Rough Trade went bankrupt in 1991. In 1992, David Byrne's record label, Luaka Bop, released a 15-song US retrospective of the band's work, titled Americana. The duo ended their hiatus thereafter to record a follow-up album, New Clear Child (1994), and then dissolved following its release. A.R. Kane's first two albums were reissued in the US by One Little Indian in 2004, and New Clear Child was reissued by 3rd Stone in 2000. Complete Singles Collection, a compilation of the group's EPs and singles, was released in 2012.


Since the dissolution of A.R. Kane, Tambala has made ambient- and dub-based music with his sister Maggie under the alias Sufi[13] and released the 1995 album Life's Rising on Caroline Records. Tambala serves as head of new media for Ministry of Sound, and previously worked for Virgin Digital in non-musical roles. He currently records as MusicOne.[14] Ayuli was known to be a museum curator in the US. He put out releases under the name Alex!.[15] In 2006, Ayuli contributed vocals to two tracks ("Soulsong" and "Passage") on the album Primario by the Static Discos artist Fax, and also appeared on Fax's album Zig Zag.[16] Ayuli appeared in Beautiful Noise, a documentary on the shoegazing music scene of the 1990s[17]

In 2015, it was announced by Tambala that a quasi-reformation of A.R. Kane, bringing together new and old collaborators, would be taking place that year under the name #A.R.Kane and without the involvement of Ayuli.[18]

Critical acclaim and influence[edit]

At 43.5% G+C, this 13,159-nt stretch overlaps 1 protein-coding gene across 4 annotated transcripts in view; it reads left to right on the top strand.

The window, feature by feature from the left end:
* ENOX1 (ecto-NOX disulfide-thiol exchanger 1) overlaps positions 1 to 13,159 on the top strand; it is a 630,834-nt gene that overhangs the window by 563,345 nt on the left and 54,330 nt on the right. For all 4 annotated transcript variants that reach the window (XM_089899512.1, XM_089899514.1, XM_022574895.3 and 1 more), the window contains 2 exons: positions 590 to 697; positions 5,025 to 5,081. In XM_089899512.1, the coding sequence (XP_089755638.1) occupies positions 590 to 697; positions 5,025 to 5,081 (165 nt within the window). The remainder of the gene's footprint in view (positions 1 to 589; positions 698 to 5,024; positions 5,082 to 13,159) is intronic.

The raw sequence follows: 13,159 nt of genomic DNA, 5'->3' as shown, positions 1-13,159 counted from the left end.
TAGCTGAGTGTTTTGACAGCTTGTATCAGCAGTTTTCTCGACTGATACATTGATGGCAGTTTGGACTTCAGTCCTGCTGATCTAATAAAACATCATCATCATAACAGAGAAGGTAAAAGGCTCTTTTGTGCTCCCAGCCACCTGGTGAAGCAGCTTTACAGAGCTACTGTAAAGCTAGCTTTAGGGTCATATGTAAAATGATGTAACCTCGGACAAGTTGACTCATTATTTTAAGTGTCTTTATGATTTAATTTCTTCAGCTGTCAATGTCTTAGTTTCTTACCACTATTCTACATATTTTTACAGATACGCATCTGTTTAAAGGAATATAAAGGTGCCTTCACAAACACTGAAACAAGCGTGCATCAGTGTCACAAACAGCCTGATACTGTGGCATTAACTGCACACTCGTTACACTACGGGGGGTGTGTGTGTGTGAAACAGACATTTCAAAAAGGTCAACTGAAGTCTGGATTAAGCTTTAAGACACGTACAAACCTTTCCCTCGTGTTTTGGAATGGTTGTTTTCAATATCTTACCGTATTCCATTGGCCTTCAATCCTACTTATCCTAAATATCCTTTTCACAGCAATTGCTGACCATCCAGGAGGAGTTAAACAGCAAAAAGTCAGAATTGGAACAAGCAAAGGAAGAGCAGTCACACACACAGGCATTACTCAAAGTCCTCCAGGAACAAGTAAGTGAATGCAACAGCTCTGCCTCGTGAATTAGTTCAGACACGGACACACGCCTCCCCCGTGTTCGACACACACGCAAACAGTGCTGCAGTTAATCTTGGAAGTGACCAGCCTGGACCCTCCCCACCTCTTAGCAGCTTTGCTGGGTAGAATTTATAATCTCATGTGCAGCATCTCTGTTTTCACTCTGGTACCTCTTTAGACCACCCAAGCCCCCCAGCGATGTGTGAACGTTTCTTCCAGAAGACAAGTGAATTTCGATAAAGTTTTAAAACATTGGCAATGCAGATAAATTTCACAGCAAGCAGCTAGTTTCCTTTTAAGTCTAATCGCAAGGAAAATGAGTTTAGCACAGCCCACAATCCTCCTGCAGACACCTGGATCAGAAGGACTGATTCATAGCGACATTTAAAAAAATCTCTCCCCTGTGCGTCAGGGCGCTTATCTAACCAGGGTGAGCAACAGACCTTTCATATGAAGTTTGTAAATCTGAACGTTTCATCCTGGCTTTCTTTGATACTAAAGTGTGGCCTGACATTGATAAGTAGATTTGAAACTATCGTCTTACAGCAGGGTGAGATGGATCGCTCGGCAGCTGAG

Critic Jason Ankeny described A.R. Kane as "arguably the most criminally under-recognized band of their era" and an important progenitor of such musical developments as shoegaze, trip hop, acid house and post-rock.[19] The Guardian has called their work "some of the 80s' most extraordinary music" and noted their influence on subsequent artists such as My Bloody Valentine.[20] Pitchfork wrote that, "embracing dub, soul and paisley pop, A.R. Kane pushed boundaries most of their contemporaries completely ignored."[21] They have been recognized for breaking stereotypes about the styles accessible to black musicians at a time when most popular black artists were relegated to soul, reggae, and hip hop.[22][23] Critic Simon Reynolds tentatively referred to A.R. Kane as "the great lost group of the 80s," while pointing out that the group in fact enjoyed fervent support in certain circles of the press and surrounding music scenes during the period.[24]

Bands such as Seefeel, Slowdive, Long Fin Killie, Dubstar, the Veldt and Apollo Heights have cited A.R. Kane as an influence.


Studio albums[edit]


  • Lollita 12" EP (1987, 4AD)
  • Up Home! 12" EP (1988, Rough Trade)
  • Love-Sick 12"/7" EP (1988, Rough Trade)
  • rem"i"xes CD/12" EP (1990, Rough Trade Deutschland)
  • A Love from Outer Space CD/12" EP (1992, Luaka Bop/Sire)


  • "When You're Sad" 12" single (1986, One Little Indian)
  • "Baby Milk Snatcher" 7" single (1988, Rough Trade)
  • "Listen Up!" 12" single (1988, Rough Trade)
  • "Pop" CD/12"/7" single (1989, Rough Trade)
  • "Crack Up" 12" single (1990, Rough Trade France/Virgin)
  • "Sea Like a Child" CD single (1994, 3rd Stone)

Compilation albums[edit]

  • Americana CD/LP (1992, Luaka Bop/Sire)
  • Complete Singles Collection 2CD (2012, One Little Indian)


External links[edit]